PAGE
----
merits of this discussion
dmschanoes at earthlink.net
Mon Nov 10 17:25:13 MST 2003
Part of the problem of such formulations-- what if all the oil runs out in 7
days-- is that it assumes all the reverberations of this event can be
captured inside the category of price.
At one and the same time, the depletion is presented in apocolyptic terms,
but the apocolypse itself is part of the "normal" exchange in the spot
My previous illustration, intentionally simplistic, was meant to show that
the growth of the means of production, reducing the costs of production per
unit, leads to exactly what Brother Melvin describes-- the degradation of
value as integral to the expropriation of surplus value-- and the more
surplus value congeals in expanded reproduction, the smaller the real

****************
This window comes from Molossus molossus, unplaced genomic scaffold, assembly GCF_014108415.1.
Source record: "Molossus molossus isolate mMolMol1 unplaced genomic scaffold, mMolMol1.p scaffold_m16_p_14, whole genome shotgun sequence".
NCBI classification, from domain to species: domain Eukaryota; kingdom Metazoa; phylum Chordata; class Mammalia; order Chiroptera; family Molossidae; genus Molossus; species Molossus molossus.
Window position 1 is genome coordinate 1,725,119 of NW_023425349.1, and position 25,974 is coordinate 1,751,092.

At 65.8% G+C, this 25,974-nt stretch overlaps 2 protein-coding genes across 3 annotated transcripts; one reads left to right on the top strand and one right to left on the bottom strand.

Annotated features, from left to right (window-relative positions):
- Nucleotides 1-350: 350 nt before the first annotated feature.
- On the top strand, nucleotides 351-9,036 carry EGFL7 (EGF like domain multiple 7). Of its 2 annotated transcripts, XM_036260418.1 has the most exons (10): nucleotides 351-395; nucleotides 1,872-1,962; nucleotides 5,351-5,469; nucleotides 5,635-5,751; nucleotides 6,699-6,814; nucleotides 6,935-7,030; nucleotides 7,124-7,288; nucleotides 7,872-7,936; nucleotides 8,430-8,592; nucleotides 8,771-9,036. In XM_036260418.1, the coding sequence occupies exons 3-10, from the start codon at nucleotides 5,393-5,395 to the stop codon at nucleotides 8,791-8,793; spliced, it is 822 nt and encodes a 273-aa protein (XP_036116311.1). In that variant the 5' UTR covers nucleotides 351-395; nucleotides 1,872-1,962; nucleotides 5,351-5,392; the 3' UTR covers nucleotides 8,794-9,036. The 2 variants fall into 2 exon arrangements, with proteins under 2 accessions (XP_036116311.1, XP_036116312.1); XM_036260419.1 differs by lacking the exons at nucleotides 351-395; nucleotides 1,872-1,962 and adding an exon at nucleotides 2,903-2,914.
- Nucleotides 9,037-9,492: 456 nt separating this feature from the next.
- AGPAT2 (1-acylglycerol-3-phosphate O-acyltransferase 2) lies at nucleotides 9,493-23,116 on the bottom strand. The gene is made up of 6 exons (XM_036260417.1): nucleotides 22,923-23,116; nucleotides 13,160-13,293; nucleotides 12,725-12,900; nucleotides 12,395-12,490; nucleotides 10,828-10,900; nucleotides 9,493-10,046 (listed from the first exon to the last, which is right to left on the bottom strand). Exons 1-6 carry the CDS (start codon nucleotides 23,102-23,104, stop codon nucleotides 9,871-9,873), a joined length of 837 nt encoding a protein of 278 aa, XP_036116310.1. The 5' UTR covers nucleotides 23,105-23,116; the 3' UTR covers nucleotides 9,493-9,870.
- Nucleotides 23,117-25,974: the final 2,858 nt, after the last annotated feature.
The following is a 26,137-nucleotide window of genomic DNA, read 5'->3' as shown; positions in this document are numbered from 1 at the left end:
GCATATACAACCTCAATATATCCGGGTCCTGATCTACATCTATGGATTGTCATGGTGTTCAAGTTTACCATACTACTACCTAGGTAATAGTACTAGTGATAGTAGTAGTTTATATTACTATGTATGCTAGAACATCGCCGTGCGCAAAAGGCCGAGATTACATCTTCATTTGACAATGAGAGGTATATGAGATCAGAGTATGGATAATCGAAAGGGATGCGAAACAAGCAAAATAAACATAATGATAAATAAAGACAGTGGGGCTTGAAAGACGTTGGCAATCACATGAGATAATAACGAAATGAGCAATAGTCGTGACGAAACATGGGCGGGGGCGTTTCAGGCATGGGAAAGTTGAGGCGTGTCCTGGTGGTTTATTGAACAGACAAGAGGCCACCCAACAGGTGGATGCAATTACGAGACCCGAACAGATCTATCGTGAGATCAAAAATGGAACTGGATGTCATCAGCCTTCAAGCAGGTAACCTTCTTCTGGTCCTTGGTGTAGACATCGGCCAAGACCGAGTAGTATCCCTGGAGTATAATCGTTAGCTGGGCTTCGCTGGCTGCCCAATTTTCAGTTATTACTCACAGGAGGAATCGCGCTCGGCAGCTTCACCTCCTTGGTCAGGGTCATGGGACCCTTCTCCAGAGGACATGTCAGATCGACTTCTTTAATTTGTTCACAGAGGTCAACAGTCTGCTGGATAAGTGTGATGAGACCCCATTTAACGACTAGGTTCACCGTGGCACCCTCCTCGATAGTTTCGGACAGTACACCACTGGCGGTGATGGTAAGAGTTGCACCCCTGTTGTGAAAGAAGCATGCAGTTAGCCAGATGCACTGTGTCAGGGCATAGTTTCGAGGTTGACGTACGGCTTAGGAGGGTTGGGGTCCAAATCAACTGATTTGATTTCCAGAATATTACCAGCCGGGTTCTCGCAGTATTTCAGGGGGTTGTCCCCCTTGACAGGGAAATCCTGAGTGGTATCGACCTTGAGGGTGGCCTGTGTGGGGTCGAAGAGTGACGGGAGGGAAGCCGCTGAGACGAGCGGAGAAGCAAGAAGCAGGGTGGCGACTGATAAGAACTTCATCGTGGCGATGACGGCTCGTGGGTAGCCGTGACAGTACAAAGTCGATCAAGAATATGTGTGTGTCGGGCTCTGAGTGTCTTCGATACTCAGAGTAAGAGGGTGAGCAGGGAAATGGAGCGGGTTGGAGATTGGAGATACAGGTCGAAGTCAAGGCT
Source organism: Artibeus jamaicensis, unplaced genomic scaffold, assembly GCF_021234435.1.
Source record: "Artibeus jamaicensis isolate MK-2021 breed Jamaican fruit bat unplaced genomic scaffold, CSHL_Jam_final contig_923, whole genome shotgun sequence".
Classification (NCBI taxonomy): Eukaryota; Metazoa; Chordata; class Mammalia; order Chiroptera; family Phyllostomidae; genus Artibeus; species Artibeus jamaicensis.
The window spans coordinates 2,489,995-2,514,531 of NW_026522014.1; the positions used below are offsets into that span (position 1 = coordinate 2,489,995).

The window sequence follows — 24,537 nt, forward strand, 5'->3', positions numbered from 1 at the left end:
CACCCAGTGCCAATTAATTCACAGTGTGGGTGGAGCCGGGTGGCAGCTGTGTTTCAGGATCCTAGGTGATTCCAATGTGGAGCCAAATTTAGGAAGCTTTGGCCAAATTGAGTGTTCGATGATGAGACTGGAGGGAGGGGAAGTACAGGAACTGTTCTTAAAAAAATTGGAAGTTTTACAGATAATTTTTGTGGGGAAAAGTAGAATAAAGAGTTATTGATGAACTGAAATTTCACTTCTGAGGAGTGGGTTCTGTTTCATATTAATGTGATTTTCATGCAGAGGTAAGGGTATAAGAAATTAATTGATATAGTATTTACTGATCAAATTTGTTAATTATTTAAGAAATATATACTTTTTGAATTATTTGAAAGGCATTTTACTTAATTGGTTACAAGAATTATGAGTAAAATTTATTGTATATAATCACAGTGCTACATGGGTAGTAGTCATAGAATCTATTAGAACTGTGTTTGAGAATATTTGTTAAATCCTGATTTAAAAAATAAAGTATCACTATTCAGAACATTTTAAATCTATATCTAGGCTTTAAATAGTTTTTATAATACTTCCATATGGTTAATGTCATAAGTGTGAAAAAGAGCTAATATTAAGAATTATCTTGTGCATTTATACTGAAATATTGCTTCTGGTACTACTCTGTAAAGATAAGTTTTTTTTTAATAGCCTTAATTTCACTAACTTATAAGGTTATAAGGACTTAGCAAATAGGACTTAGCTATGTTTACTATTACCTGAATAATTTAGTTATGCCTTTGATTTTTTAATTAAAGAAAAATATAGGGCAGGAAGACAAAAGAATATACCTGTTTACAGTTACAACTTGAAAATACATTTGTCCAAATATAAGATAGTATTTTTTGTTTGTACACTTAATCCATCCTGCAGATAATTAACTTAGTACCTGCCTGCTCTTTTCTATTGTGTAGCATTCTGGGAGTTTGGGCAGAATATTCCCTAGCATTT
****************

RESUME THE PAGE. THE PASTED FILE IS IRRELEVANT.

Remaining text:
exchange between labor and capital-- or, the more massive the capital
apparatus that exchanges itself with living labor, the less the apparatus
exchanges of itself with living labor.
What is the solution for capital? To repeat the process all over again,
harder, faster; to recreate it in expanded terms-- more means of production
expelling proportionately more labor from the process of aggrandizing
surplus labor. Thus, at some point the mass of surplus value is
proportionately less to the means of production and this is manifested in a
declining rate of profit and further diminishing of the values of the
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